The tears came down like rain! This tough-assed Marine had just been softened by an Angel! I sobbed uncontrollably; I hadn't cried since I was in Vietnam! I was emptying out all of those years of Anger and Hatred into Chicago's streets. I felt like a wimp but could do nothing about it. The only consolation was, everyone around me was crying, too, spectators and veterans alike.

We were nearing the Reviewing Stand now, and we decided to square our asses away and stop babbling before we got there. When we marched by the reviewing stand, our Drill Instructors would have been proud. You could hear the heels of our boots and shoes a half a block away. We were marching as though we had just gotten out of Boot Camp! We were Now Proud to be Vietnam Veterans!

Just before we got to Jackson Street, we saw a Hooker standing on the corner yelling, "Hey Guys, Come And See Me Tonight, For Free!"

We continued on to Jackson Street and made a left turn; and to our amazement, people were still cheering us on, right up to where it ended at Grant Park! The parade had covered over 2.8 miles!

When we got to the Park, I was standing there with a can of beer in each hand and a beer in every pocket. My buddy came up and took them all away from me and smiled! It was pretty Ironic that the parade ended at Grant Park, though! Grant Park was the scene of violent, anti-war protests in the 1960s when the war in Vietnam was at its peak.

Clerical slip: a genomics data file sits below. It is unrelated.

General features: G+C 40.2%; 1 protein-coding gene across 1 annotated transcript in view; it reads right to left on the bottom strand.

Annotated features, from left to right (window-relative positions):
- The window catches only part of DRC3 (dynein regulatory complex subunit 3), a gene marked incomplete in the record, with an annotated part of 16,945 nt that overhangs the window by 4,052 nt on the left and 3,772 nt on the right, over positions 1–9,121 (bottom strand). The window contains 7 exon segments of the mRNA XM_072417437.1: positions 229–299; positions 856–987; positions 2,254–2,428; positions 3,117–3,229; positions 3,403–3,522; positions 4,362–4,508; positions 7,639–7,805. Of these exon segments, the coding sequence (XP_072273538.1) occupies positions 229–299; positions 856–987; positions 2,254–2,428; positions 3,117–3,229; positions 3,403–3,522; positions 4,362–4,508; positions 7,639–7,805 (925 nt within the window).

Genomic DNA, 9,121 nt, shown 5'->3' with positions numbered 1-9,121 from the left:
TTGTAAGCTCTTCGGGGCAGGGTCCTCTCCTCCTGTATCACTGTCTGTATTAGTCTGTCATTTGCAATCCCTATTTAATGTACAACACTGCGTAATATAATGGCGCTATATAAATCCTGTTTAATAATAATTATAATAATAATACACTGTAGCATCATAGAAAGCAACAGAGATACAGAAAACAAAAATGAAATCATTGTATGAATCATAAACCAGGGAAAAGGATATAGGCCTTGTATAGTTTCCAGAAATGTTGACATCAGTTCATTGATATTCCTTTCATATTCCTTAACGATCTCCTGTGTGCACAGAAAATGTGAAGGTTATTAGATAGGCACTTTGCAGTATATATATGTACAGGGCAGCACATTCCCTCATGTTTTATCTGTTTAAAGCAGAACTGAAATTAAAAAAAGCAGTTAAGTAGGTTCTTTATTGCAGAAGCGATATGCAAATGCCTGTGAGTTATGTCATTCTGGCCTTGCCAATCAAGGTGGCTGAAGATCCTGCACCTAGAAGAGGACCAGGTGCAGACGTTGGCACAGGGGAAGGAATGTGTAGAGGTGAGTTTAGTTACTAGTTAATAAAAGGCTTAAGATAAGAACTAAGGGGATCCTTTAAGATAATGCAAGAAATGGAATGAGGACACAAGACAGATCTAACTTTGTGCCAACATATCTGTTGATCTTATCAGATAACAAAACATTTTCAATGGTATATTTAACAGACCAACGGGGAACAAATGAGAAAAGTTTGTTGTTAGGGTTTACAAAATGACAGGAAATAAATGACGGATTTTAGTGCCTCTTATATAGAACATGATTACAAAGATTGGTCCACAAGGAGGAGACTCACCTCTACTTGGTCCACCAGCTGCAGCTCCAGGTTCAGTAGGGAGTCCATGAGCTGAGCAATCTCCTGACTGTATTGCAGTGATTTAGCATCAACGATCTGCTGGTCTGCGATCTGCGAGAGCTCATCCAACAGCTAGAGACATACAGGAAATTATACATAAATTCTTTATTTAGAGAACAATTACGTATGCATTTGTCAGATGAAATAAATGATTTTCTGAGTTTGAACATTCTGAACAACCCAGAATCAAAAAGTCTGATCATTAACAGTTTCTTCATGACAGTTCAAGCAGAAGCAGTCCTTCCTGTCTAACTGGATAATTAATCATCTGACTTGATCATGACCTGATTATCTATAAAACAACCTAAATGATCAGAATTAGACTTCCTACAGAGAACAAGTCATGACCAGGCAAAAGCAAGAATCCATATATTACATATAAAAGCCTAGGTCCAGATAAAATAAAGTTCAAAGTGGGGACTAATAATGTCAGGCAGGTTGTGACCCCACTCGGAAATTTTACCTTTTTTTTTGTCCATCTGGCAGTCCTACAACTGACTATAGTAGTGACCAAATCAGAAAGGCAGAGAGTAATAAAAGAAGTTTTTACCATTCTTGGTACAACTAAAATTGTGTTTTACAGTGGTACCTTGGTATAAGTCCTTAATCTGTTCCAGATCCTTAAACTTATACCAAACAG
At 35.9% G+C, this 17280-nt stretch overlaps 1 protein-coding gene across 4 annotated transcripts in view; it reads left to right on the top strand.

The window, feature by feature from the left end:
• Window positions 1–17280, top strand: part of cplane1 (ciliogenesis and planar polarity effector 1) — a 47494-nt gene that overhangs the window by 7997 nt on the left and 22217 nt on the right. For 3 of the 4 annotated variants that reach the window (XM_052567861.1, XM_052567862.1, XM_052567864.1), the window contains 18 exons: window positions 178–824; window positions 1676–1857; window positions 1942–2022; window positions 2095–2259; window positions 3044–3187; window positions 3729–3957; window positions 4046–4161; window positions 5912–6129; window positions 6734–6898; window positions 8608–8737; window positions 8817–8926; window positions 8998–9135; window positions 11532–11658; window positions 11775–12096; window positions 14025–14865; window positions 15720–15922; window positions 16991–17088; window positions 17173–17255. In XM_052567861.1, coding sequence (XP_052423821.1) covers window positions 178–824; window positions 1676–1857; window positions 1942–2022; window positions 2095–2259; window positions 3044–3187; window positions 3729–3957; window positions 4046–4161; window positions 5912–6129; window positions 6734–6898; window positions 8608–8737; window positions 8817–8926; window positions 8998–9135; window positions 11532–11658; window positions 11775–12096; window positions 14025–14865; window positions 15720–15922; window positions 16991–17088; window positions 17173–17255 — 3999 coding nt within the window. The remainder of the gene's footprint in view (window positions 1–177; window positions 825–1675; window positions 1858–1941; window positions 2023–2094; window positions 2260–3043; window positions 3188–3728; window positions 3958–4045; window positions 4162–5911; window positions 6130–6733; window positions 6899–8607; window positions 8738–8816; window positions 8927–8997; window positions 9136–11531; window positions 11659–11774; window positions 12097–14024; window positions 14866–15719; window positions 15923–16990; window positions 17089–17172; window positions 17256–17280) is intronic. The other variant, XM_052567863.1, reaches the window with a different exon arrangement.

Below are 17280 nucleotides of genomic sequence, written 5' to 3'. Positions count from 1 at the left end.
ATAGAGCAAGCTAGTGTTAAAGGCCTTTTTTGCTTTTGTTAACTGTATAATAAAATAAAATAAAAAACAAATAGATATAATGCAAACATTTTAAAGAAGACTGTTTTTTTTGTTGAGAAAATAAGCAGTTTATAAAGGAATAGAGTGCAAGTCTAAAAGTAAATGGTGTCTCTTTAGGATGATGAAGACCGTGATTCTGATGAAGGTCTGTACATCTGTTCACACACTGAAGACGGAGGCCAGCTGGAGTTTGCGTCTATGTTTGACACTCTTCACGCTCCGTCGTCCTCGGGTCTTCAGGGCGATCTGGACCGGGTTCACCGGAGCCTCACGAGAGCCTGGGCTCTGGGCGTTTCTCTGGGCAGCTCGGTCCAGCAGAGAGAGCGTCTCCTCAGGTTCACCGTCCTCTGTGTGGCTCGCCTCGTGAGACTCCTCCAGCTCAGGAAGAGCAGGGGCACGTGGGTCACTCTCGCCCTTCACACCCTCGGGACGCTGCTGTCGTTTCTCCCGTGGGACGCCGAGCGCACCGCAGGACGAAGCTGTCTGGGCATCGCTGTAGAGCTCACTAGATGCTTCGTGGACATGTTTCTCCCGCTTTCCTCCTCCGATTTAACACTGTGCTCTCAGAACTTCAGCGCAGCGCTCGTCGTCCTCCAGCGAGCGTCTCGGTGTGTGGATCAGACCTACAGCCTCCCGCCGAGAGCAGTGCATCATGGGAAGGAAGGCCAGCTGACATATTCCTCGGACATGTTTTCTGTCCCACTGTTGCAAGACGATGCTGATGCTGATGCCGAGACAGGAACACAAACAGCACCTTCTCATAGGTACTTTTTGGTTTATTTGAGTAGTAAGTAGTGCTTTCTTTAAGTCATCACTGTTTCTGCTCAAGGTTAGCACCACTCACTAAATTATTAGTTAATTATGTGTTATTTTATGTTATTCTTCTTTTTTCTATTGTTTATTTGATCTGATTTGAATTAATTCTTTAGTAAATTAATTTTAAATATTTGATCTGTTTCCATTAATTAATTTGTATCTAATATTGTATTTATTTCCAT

When the parade was over, we walked around the park for hours shaking hands and making friends. The organizers said there was supposed to be entertainment, and I was going to hang out; but, I looked up and saw a large billboard staring down at me for "Jack Daniel's" Tennessee whiskey. I had just gotten out of a treatment center and knew that if I stayed, I would Drink.

I had picked a hell of a time to quit drinking; Beer Was Free To All Vietnam Veterans throughout Chicago! I left and walked the five miles back to the hotel. I knew I had missed a real happening, but I felt strongly about staying straight. The other guys stayed out all night and had a great time.

When I woke up the next day, I was refreshed and felt great. I decided to retrace the route of the parade. I hailed a taxi and went back down to the Navy Pier where it all began. I walked up Grant Avenue, and there were still signs in some of the windows. I stopped and stared up at the building that the Young Woman had gone Topless on. I walked on to Wacker Street and stopped in front of the Italian Restaurant where the gentleman had hugged me.

Then I came to La Salle Street and made a left. I walked down the street very slowly taking everything in. The signs were still in the windows and pieces of Ticker Tape still in the street. Tears were running down my face, and I had a big smile.

All of a sudden, a young black boy about 11 years old appeared. He walked up to me with an outstretched hand. I put my hand out, and he shook my hand! He said, "Thank You For Going To Vietnam for Us, Sir!"

I looked around to see if anyone had told him to say that. Then I said, "Thank You," with tears running down my face.

He said, "Why are you crying, Sir?"

I said, "For Joy, Son, For Joy!"

The Chicago Vietnam Veterans Parade was an overwhelming success. It boasted of over 200,000 Vietnam Vets marching in it and attracted over 500,000 spectators. It healed a lot of wounds on both sides of the fence, both Servicemen and women and protestors alike. I believe the parade was good for everyone!

When I returned home, people said I was different in some way. I said, "I left a lot of Anger in Chicago!"

I will never forget my weekend in Chicago! I Guess I Really Did Need A Parade After All! Thank You, Chicago!

Thank You!!!!!

Former L/Cpl. Jack T. Hartzel-0331
Echo Co. 2nd Bn. 9th Marine Regmt.
3rd Marine Division
I-Corps 66-67-68


Copyright © 1999 By Jack Hartzel, All Rights Reserved

You can email Jack at: gunsup@epix.net


Revised 12-22-2006 - DGSH